- Building Explosions 1995 Oklahoma City 1996 Columbo, Sri Lanka 1996 Puerto Rico 2001 Pentagon, Washington, D.C. 2001 World Trade Center, New York
- Airplane Crash 1995-96 Buga, Colombia 1996 ValuJet Crash, Florida
- Communications Support 1989 Romania 1991 Northern Iraq & Turkey 1994 Rwanda 1994 Haiti 1995 Montserrat 1995 Sierra Leone 1996 Bosnia 1998 Nairobi, Kenya
- Building Collapse 2007 Barbados, 2012 Doral, FL, 2021 Surfside condominium building collapse
Stations and Apparatus
The MDFR has 71 stations split up in 14 battalions. There are 2 additional stations under construction and one in a location To Be Determined 
Coordinates: 25°46′N80°12′W / 25.767°N 80.200°W / 25.767; -80.200
As many as 15 people are without a home after a residential building went up in flames late Tuesday night in North Miami Beach.
Crews arrived at the scene near the 2600 block of Northeast 182nd Terrance after the fire was called in just after 10:30 p.m. and spent more than five hours fighting flames.
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No injuries were reported.
“I imagine we lost everything,” said Eduardo Altamirano, who salvaged some diapers, his granddaughter's doll, some pills and other odds and ends.
Flames burst out for a second time about an hour after being put out, forcing firefighters to return.
“It’s not unheard of, especially when you have multiple void spots, which is multiple hidden areas that we have a hard time accessing,” Miami-Dade Fire Rescue Battalion Chief Christopher True said.
Fire rescue investigators have not released any information on what caused the fire to start, but four families have reportedly been displaced.
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Fire Rescue Department
2300 Pine Tree Dr., Miami Beach, FL 33139
Phone: (305) 604-2489
Miami Beach Fire Rescue has four stations strategically located throughout the North, Mid, and South Beach, with an average response time of less than four minutes. The department handles 20,000 calls per year with 85% of the responses being medical calls. The stations are located as follows:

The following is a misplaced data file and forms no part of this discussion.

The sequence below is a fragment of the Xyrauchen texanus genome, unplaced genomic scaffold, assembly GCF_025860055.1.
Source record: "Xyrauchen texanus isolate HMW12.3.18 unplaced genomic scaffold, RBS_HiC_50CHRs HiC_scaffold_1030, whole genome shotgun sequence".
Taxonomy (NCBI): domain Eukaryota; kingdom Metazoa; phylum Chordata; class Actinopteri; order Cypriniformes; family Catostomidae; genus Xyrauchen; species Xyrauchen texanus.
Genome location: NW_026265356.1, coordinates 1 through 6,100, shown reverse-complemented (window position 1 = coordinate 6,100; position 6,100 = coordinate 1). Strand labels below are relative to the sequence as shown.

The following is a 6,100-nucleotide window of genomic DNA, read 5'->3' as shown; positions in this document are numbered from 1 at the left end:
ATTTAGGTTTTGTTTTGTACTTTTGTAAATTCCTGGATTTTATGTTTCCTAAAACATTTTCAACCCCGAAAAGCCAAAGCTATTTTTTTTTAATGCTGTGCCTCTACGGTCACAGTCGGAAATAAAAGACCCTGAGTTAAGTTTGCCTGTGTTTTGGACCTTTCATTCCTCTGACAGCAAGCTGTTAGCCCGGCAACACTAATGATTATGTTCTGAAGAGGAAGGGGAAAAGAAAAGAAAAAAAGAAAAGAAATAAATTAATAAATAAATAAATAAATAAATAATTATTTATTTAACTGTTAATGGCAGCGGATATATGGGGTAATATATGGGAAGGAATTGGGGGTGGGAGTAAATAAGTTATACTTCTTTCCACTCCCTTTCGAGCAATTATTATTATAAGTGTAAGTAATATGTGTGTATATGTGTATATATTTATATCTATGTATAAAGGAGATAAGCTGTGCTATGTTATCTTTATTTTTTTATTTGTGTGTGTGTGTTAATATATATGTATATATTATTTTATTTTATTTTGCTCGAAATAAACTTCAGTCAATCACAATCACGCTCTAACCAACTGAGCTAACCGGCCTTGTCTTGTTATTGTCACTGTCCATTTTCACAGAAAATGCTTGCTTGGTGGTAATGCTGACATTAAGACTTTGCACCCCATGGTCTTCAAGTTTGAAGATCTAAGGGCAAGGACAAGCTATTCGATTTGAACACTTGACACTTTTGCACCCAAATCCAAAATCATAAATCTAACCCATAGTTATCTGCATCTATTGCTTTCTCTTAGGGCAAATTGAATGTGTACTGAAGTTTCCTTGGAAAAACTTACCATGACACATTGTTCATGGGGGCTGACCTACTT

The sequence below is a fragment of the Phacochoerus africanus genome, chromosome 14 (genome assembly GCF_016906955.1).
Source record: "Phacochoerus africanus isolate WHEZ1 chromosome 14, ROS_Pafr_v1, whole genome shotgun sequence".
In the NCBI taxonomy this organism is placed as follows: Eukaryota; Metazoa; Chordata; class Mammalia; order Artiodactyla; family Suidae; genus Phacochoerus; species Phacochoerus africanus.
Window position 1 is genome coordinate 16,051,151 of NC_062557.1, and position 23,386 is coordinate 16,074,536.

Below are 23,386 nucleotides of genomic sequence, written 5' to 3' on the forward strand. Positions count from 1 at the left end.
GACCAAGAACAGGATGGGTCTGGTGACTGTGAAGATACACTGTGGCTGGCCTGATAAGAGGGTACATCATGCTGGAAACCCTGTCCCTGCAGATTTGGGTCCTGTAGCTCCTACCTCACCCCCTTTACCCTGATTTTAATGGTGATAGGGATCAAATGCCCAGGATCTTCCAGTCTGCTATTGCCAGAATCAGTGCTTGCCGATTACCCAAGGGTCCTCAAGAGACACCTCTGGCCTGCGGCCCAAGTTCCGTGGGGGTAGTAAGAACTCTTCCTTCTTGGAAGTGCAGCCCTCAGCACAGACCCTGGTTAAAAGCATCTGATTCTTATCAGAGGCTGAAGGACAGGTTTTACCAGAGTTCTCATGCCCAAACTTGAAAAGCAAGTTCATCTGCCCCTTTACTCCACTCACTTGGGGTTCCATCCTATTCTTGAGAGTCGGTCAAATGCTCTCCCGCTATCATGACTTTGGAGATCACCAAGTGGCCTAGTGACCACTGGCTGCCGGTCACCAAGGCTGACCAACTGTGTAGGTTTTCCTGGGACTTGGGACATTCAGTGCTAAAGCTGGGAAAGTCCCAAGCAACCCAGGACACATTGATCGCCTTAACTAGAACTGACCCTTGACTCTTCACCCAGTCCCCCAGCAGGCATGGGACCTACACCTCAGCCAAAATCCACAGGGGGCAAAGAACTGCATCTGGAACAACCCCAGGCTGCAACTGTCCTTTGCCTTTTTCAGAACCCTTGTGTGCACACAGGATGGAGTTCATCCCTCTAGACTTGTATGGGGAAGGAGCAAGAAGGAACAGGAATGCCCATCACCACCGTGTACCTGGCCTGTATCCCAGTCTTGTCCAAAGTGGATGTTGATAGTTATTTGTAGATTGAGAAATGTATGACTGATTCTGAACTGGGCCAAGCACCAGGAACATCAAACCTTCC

Fire Station 1
1051 Jefferson Ave., Miami Beach, FL 33140
Fire Station 2
2300 Pinetree Ave., Miami Beach, FL 33140
Fire Station 3
5303 Collins Ave., Miami Beach, FL 33140
Fire Station 4
7940 Collins Ave., Miami Beach, FL 33140
From Eastbound on 195 to Fire Station 2:
• Right (South) on Pine Tree Drive.
• The Fire Department is located at 2300 Pine Tree Drive.
User reviewsHave you been to Miami Beach, Florida? Please share your experience of with others. Write a review | Read reviews
The house was noisy and I went to the barn to sleep in the hay. The uncle also had a cow, but by mutual agreement, they gave it to the neighbors, on the condition that we take milk from them. They turned out to be good people and kept their word. Therefore, there was enough hay in the barn.
Today miami beach fire
I dont know how it occurred to me to say this, because internally I was sure that I would definitely fall, and maybe even die on the spot. Dasha seemed to have calmed down from my answer. And shrugging her shoulders, she said: - Usually they fall and howl. - And I will not fall and conquer.Miami Beach Fire Rescue Cadet Recap Ceremony 2021
And now, sheep, the question is: what the hell should he look at your inner world. "Huh. What they stuck out and liked. Go quietly now and spread your legs.
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The fireman pretended not to hear. - Pour, Broom, into our glasses with Oksa, while I go out, yours are waiting for you, wait for your steal we will bring you a little. One.